Scott Pruitt, nominee for Environmental Protection Agency Administrator
Christine Todd Whitman, former Environmental Protection Agency Administrator: What does he understand the mission of the agency to be and is he willing to support it? What is his understanding of science as it relates to the mission? Does he accept cross border pollution and the issues around transport? Will he be willing to fully inform the president of needed protections of human health and the environment should they be counter to previous statements of his or the president's? Since the U.S. is the only developed country not to have environment as a formal cabinet department, would he be willing to support its elevation?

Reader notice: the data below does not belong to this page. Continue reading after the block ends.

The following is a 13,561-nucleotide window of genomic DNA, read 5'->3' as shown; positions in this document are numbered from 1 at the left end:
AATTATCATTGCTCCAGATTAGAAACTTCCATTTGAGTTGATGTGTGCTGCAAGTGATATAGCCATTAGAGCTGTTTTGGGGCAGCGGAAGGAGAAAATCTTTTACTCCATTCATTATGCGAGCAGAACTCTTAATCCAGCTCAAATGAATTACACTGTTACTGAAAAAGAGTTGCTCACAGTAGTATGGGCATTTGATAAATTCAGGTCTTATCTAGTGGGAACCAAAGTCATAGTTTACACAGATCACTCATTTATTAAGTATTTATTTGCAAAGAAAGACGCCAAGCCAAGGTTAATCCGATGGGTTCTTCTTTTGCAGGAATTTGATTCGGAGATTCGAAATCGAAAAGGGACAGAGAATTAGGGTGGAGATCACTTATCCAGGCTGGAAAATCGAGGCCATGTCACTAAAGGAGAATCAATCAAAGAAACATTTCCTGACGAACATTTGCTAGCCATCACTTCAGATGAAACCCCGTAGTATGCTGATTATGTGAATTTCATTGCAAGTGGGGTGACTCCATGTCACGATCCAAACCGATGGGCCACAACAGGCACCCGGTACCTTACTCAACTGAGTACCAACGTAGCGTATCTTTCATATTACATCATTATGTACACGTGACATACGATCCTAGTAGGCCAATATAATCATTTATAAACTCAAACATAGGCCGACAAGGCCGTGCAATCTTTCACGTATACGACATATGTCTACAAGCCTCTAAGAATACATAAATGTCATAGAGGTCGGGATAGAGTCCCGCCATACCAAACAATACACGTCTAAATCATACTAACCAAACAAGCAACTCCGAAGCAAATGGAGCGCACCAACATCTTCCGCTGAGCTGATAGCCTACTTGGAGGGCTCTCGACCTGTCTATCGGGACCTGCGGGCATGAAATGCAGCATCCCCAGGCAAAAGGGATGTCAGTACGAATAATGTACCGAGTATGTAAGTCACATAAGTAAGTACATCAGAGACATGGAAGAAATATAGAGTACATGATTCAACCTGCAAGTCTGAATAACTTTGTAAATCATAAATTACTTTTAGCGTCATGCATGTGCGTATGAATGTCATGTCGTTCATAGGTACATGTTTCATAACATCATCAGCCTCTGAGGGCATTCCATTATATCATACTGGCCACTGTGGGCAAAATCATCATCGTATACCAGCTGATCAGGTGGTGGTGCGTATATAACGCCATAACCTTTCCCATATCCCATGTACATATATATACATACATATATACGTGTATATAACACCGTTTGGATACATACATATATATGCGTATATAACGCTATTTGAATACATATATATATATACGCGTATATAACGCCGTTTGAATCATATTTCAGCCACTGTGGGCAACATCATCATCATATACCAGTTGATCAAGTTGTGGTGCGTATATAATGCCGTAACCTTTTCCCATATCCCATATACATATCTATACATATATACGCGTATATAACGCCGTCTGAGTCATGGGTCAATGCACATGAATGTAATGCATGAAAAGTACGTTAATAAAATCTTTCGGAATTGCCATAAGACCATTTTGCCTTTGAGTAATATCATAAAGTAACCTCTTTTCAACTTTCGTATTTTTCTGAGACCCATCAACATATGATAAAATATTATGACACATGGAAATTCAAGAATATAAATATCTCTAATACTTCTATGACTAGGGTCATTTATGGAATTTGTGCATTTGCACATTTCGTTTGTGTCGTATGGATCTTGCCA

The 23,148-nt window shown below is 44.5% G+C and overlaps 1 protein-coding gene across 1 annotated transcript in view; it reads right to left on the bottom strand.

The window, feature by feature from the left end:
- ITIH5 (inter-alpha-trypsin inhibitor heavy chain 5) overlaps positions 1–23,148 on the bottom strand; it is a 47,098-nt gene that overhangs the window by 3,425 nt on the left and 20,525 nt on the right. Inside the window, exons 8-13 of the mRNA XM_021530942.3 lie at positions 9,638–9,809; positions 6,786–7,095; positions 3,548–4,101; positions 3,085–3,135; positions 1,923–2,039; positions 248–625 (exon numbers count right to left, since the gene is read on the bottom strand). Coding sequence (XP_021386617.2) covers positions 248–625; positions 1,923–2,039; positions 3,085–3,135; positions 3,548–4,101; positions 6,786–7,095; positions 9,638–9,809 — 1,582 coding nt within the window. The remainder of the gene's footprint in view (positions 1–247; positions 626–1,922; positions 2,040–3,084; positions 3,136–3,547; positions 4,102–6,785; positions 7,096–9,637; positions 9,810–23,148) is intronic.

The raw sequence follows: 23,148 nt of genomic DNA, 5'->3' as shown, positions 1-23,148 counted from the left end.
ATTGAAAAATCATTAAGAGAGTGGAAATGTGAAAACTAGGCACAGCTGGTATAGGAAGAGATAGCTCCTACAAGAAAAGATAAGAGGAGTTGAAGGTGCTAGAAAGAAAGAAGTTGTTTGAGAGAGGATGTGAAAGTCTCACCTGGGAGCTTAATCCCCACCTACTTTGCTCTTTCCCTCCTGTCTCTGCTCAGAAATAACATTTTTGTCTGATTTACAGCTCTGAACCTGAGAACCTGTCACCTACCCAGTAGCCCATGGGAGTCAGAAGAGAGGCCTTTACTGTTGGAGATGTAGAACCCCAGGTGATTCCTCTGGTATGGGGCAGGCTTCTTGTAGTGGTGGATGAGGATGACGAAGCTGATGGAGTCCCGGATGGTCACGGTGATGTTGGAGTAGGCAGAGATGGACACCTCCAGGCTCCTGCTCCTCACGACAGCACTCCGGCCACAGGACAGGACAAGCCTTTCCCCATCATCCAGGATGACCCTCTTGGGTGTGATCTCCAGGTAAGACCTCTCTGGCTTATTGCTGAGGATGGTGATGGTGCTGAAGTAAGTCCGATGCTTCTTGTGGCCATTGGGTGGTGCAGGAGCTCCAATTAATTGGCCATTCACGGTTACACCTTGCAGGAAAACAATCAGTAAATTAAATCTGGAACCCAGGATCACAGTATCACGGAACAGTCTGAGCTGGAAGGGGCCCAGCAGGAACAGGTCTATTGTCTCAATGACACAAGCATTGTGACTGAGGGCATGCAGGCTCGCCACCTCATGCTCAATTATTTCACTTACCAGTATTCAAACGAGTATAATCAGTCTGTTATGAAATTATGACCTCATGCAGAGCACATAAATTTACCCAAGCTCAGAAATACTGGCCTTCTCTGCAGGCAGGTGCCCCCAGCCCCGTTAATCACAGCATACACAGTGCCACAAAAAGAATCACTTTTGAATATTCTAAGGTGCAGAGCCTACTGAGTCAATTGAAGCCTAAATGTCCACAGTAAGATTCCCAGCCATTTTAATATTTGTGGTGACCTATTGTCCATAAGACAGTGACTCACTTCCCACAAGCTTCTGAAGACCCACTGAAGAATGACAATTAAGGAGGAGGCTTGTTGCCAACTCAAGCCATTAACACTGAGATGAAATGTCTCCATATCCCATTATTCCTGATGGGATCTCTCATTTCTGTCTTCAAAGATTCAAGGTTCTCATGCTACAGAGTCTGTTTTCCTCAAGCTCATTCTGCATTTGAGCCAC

Cara Horowitz, executive director of the UCLA Emmett Institute on Climate Change and the Environment: Through public records act requests, it has been revealed that you have used your position as Oklahoma’s Attorney General as a mouthpiece for the oil and gas industry – literally taking letters that industry lobbyists wrote, putting them onto Oklahoma letterhead with minimal changes, and forwarding them to EPA without revealing their true authorship. Not surprisingly, these letters asked for a reduction in environmental regulations developed to safeguard environmental quality and public health. Why should the American people have confidence in your ability to stand up to the energy industry when necessary to protect communities from the burdens of pollution and the threat of climate change?
Anthony Ingraffea, engineering professor at Cornell: You have written that the climate change “. . . debate is far from settled. Scientists continue to disagree about the degree and extent of global warming and its connection to the actions of mankind.” What would it take for you to admit that all three of these allegations are incorrect?